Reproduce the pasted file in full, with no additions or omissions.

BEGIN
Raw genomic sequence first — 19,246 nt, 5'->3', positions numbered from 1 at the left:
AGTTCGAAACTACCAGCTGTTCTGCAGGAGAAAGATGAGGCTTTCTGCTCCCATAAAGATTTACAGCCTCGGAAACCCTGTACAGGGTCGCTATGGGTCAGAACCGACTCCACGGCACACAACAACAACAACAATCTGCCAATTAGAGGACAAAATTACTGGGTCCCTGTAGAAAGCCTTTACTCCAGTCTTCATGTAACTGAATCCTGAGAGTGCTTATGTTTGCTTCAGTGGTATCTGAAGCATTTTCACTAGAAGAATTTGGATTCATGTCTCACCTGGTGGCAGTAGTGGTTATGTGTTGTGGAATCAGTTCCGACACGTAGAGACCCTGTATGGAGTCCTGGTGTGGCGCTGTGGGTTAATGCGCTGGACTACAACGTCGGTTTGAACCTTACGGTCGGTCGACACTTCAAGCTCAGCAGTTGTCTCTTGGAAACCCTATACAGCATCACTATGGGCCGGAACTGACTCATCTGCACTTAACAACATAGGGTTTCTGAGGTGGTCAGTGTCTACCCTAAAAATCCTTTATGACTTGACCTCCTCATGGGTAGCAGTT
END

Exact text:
Raw genomic sequence first — 19,246 nt, 5'->3', positions numbered from 1 at the left:
AGTTCGAAACTACCAGCTGTTCTGCAGGAGAAAGATGAGGCTTTCTGCTCCCATAAAGATTTACAGCCTCGGAAACCCTGTACAGGGTCGCTATGGGTCAGAACCGACTCCACGGCACACAACAACAACAACAATCTGCCAATTAGAGGACAAAATTACTGGGTCCCTGTAGAAAGCCTTTACTCCAGTCTTCATGTAACTGAATCCTGAGAGTGCTTATGTTTGCTTCAGTGGTATCTGAAGCATTTTCACTAGAAGAATTTGGATTCATGTCTCACCTGGTGGCAGTAGTGGTTATGTGTTGTGGAATCAGTTCCGACACGTAGAGACCCTGTATGGAGTCCTGGTGTGGCGCTGTGGGTTAATGCGCTGGACTACAACGTCGGTTTGAACCTTACGGTCGGTCGACACTTCAAGCTCAGCAGTTGTCTCTTGGAAACCCTATACAGCATCACTATGGGCCGGAACTGACTCATCTGCACTTAACAACATAGGGTTTCTGAGGTGGTCAGTGTCTACCCTAAAAATCCTTTATGACTTGACCTCCTCATGGGTAGCAGTT